Category Archives: words

Why I Refuse to Read The Rainbow Fish.

Let me get this out of the way first. I hate the children’s book The Rainbow Fish. I really do. Artistically it’s a fun little book, but the story itself, I can’t stand. Maybe it’s because it’s a translation, and loses some of its meaning when translated from German to English, but I don’t think that’s the case.

Let me start off by saying that I understand that the book is supposed to be about sharing. I like sharing. However, what I get out of The Rainbow Fish is that in order to be liked, you must give away intrinsic pieces of yourself. Not just your time and energy, but the actual pieces that make you unique and interesting.

Let’s break this down into small digestible chunks, shall we?

The book opens with all the other fish wanting to play with the rainbow fish because he’s beautiful. He, however, is proud and aloof because of his appearance, and won’t play with them. When a little fish gets up the gumption to ask the Rainbow Fish for a scale, he refuses the little fish. Then all the other fish won’t have anything to do with him.

This set up really frosts me. First, all the other fish want to play with Rainbow Fish because he’s beautiful, not because of any sterling qualities he might have. And they stop asking him to play with them because he won’t give any of them a scale, not because he’s basically, for all intents and purposes, stuck up. Let me make this point right now: scales are not a prized possession. They are an inherent body part, like skin or bones or eyes. Giving away a scale requires the Rainbow Fish to damage himself.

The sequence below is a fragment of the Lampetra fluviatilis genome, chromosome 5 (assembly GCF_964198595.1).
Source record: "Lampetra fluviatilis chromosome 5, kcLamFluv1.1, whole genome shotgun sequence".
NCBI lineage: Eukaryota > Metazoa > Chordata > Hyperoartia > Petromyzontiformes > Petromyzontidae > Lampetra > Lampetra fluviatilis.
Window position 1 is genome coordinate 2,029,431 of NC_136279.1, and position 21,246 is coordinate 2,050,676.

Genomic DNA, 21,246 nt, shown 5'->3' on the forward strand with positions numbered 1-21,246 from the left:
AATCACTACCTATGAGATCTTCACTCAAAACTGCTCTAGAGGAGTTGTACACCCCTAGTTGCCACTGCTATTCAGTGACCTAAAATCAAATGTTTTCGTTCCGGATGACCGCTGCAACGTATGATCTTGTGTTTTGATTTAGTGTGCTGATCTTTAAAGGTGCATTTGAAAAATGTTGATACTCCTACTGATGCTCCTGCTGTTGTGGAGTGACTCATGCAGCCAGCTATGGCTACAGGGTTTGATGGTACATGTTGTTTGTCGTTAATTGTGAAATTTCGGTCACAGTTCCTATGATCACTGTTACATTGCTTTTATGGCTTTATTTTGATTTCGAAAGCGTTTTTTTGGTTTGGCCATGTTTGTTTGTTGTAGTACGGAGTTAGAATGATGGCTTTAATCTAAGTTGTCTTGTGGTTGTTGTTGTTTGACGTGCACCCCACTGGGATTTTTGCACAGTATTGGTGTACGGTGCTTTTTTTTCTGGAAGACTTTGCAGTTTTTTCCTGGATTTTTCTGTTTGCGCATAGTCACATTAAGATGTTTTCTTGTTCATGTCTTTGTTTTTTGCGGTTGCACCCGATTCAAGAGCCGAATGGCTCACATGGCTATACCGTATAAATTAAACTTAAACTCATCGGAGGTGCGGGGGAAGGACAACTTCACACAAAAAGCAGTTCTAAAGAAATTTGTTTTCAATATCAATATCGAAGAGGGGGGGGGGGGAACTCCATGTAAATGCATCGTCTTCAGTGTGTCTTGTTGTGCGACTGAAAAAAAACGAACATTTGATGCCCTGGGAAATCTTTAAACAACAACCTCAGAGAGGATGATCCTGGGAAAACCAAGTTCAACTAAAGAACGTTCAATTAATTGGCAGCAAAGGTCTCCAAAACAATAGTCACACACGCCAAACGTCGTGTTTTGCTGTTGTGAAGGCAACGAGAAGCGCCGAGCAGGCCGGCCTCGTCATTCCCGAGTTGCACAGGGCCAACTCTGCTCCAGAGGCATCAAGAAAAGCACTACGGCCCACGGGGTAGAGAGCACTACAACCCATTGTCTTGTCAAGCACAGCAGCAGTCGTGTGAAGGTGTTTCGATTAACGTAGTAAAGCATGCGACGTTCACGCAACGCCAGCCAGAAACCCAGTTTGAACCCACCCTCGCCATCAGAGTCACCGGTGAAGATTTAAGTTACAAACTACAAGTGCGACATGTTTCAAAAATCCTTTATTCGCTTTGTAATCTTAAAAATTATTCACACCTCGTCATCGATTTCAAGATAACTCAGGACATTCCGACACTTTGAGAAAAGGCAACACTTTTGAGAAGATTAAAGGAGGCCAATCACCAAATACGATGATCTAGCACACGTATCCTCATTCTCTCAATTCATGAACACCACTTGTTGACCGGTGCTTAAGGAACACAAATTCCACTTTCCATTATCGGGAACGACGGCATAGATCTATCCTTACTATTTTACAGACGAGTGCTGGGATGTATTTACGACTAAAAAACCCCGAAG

So right away the motivation for the story is suspect in my opinion. Rather than focus on actions (Rainbow Fish’s poor behavior) it focuses on appearance. It defines worth as what you look like rather than what you do.

When the Rainbow Fish starts to miss all the adulation he used to receive, he goes to a wise old octopus to ask him for advice. The octopus tells him to give a scale to all the other fish, and that while he will no longer be beautiful, he will be happy.

So he returns home, and the other fish once again ask him for a scale. This time, trusting in the octopus’ advice, the Rainbow Fish gives everyone a scale, until he only has one scale left. The result? He’s very happy, of course, because that’s how the story is meant to go.

But if you think about it, there are two underlying reasons for his happiness. Besides the joy of giving (which definitely is real) there’s also the joy of being accepted because he no longer is different from everyone else. That’s the take away for me. Give away everything that makes you unique, and conform, and then you’ll be happy.

Yeah. Not what I want my kids to live by.

I do want my kids to be generous and charitable and kind, but not at the sacrifice of themselves. Sharing and generosity does not require you to damage yourself.

Think about it this way. Wouldn’t this story be much more interesting if the Rainbow Fish learned how to help the other fish find the things that made them unique and interesting and useful? That’s my kind of sharing.



Are You In or Out?

I’ve been watching a lot of Doctor Who lately. (Netflix for the win!) So much so that last night I dreamt I heard the TARDIS in the street outside my house.

That thought was enough to make me wake up. However, I purposely rolled over and went back to sleep without getting up to look, for the simple reason that if it was real, I wanted no part of it.

(Yes, I know it’s not real. But a part of me, especially the dreaming part, still believes there is magic in stories. That all stories are in some way real. Thank Heinlein’s The Number of the Beast for that.)